While Ayton might be averaging more points and rebounds (15.8 and 10.1 per game respectively), the per 36 minutes stats swing in Jackson Jr’s favour, with both averaging around 18 points, but Jackson averaging a huge 2.6 blocks and 1.4 steals, to Ayton’s 1.1 and 0.6 in the same categories.
Ayton is clearly the superior rebounder, averaging 10.2 rebounds per game against Jackson Jr’s 4.5, but their respective frontcourt partners heavily influence this stat.
Marc Gasol’s team-leading 8.8 rebounds per game takes away Jackson Jr’s chance to impact the glass, with the former Spartan playing more as a stretch-four and spending less time in the paint. In contrast, Ayton plays much closer to the basket and is tasked with more of a rebounding/interior presence role, especially when his current frontcourt partner TJ Warren averages only 4 rebounds per game.
Photo courtesy of Getty Images
Jackson Jr. isn’t having the perfect season by any means, with an average of 3.8 fouls per game and having accumulated at least five fouls in 11 games. Quite often being too aggressive on defense, it’s something that needs work but isn’t uncommon for a rookie big man and is something fixable.
Already Jackson Jr. has impressed with his defensive IQ and quickness, not only blocking shots, but also on the perimeter, seen here with a steal on Dončić and the coast-to-coast finish.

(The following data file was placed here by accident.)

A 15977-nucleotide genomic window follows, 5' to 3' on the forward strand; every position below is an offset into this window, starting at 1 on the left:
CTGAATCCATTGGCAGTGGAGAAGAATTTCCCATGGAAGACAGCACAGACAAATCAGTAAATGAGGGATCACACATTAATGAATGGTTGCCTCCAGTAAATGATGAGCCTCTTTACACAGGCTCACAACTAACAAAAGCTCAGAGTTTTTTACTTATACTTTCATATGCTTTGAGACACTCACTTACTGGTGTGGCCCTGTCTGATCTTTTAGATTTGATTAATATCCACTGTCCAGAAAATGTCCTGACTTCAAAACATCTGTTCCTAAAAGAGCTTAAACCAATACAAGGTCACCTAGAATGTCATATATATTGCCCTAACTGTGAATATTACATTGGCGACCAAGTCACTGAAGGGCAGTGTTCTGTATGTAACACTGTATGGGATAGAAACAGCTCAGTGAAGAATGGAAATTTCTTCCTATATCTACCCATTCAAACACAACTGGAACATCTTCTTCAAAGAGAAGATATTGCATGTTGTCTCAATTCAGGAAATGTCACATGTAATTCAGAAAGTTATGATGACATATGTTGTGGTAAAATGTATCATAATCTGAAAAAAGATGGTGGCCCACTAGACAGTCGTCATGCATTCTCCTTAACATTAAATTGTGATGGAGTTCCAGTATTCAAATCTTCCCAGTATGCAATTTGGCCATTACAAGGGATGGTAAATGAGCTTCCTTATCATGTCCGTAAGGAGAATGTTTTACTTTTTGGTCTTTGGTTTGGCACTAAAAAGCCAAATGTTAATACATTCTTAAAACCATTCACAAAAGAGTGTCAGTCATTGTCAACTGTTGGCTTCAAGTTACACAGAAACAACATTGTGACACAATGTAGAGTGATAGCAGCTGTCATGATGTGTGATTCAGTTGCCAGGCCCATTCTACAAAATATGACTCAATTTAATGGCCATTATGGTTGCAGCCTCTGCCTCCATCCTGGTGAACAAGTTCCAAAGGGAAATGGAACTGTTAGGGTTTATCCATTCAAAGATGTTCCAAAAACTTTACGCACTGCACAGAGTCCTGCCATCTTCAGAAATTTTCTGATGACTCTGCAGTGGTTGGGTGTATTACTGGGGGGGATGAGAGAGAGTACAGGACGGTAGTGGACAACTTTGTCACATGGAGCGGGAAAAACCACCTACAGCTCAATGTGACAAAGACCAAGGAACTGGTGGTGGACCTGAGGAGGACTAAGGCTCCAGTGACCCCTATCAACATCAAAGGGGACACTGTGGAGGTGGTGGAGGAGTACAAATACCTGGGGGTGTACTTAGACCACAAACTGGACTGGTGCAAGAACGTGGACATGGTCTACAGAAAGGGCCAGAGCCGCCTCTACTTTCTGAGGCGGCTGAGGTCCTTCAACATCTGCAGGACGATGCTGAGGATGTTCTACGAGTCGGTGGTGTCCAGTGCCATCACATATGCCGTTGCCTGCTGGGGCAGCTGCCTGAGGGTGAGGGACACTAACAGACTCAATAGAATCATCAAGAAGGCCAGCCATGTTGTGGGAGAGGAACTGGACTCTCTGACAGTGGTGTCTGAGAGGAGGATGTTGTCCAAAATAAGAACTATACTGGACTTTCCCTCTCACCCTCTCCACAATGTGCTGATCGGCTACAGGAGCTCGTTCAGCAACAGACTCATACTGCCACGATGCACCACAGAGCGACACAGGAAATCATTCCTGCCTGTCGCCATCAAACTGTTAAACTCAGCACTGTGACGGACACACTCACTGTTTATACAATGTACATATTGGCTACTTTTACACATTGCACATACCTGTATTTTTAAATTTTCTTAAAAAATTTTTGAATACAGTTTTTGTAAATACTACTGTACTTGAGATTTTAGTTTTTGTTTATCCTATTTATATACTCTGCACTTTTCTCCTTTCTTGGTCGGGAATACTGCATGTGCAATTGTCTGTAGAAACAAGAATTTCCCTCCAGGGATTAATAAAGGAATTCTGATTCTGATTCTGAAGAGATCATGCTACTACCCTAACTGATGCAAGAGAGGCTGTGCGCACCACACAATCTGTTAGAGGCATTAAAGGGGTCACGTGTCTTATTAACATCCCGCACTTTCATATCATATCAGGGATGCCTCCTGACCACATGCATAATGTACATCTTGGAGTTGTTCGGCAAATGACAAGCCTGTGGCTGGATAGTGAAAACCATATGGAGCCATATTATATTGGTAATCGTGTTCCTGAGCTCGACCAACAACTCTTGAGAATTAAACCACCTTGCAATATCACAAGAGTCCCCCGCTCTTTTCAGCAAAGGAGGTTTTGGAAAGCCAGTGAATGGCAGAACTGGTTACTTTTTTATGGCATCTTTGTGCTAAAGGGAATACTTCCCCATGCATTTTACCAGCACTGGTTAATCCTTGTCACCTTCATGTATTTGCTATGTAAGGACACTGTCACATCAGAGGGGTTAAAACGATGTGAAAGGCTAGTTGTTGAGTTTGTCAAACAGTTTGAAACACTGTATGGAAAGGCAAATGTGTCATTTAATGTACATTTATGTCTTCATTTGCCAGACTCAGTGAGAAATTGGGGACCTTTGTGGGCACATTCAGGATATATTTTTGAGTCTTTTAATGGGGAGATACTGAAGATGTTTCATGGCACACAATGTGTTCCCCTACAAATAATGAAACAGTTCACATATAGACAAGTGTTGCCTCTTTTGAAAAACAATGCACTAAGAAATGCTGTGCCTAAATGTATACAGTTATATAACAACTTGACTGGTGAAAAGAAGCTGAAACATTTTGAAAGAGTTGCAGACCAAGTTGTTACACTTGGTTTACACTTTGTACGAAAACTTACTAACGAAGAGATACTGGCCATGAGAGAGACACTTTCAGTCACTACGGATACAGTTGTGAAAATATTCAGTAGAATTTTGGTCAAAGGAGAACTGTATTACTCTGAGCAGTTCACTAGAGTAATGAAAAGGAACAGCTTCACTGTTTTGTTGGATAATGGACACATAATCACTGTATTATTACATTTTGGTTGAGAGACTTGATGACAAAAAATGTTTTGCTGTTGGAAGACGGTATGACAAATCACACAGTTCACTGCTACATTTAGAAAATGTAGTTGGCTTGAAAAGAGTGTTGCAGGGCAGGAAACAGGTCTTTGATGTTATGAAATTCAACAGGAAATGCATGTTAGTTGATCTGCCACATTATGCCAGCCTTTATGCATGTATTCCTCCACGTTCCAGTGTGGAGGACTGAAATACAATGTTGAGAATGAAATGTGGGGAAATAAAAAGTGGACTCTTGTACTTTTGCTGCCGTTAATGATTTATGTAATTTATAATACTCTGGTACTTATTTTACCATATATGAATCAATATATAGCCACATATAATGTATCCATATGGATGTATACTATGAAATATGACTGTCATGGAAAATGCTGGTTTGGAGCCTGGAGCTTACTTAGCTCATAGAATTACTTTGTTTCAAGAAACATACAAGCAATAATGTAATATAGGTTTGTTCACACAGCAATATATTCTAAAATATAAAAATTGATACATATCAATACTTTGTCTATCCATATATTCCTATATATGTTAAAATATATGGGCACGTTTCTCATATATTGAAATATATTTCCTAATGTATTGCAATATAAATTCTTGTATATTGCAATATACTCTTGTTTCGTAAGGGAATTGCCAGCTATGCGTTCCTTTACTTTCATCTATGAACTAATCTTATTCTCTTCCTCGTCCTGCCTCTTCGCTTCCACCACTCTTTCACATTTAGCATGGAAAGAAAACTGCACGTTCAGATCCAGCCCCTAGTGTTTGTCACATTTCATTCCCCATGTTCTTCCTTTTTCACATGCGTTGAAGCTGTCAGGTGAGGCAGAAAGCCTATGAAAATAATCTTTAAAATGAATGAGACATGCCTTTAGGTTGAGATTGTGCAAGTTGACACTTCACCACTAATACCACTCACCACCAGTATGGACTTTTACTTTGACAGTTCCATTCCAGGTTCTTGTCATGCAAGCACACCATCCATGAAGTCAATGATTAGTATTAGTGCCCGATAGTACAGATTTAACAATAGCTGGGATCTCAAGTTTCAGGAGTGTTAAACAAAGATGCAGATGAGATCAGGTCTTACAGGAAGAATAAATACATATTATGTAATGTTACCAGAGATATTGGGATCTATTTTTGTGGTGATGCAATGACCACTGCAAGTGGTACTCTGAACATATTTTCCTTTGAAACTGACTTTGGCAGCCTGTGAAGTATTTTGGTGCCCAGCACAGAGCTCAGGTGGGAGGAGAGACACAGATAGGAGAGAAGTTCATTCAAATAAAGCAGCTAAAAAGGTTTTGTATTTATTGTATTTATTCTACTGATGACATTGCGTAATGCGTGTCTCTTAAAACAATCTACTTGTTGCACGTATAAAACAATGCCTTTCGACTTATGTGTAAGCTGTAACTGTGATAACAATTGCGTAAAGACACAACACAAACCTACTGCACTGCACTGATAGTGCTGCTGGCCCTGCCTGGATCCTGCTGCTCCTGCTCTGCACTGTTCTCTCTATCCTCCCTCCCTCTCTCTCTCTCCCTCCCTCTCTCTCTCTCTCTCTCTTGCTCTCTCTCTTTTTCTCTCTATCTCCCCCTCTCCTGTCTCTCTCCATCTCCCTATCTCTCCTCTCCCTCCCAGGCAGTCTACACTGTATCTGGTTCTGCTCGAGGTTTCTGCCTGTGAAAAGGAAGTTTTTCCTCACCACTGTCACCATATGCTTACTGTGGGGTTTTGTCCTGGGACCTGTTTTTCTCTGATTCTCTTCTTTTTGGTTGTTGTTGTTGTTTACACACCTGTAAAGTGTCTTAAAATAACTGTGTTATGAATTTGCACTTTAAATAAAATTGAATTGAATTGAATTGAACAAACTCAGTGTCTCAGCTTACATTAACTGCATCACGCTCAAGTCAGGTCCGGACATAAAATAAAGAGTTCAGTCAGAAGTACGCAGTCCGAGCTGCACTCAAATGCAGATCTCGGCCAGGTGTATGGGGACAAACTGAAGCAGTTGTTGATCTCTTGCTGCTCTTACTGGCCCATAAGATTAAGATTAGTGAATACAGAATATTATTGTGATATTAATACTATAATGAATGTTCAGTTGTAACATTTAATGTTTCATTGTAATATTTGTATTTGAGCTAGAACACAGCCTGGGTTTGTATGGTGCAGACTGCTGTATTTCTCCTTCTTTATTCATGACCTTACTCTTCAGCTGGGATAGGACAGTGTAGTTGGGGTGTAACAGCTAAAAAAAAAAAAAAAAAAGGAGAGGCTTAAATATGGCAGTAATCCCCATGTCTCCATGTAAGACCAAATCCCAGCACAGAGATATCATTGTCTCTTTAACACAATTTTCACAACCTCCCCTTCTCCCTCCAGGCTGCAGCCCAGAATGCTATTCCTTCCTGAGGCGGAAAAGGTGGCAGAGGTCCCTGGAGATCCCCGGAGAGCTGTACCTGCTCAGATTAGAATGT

Seeing his minutes in December decrease to 21.2 per game from 27.1 in November, Jackson Jr. has seen Green return from injury and start to play more ahead of the rookie through December.
Despite this recent setback, Jackson Jr. is still well-placed to continue his contributions for Memphis, whether that’s coming off the bench or in the starting line-up, with the Grizzlies having a 2.1 point better defensive rating per 100 possessions with him on the floor.
Comparisons to Anthony Davis have been made, and their rookie year numbers aren’t far removed, as seen below.
Without heaping exaggerated pressure or praise on a rookie 24 games into his career, Jackson Jr. does have the potential to be one of the best players from one of the best draft classes of recent memory.
Ever since his first Summer League game against Utah, where Jackson Jr. had 29 points and rained in 8 3-pointers, his potential has raised eyebrows, including coach Bickerstaff’s.
"That was the moment where it was like, this kid has a chance to be special,'" Bickerstaff said.
Even other coaches have noticed Jackson Jr’s talent, with LA Clippers coach Doc Rivers also heaping praise after the Clippers overtime win over Memphis.
Showing the ability to shoot from 3-point range, and score off the dribble, as shown below with a thunderous jam against the Nuggets, the youngest player in the NBA is in a perfect environment to showcase his well-balanced game, fitting in nicely with Gasol.
With the “unicorn” style that’s becoming the norm for NBA big men rather than the exception, Jackson Jr’s ability to play both ends and contribute to a winning team rightfully has Memphis fans excited about their next cornerstone.
All stats courtesy of ESPN, NBA Advanced Stats and Basketball Reference.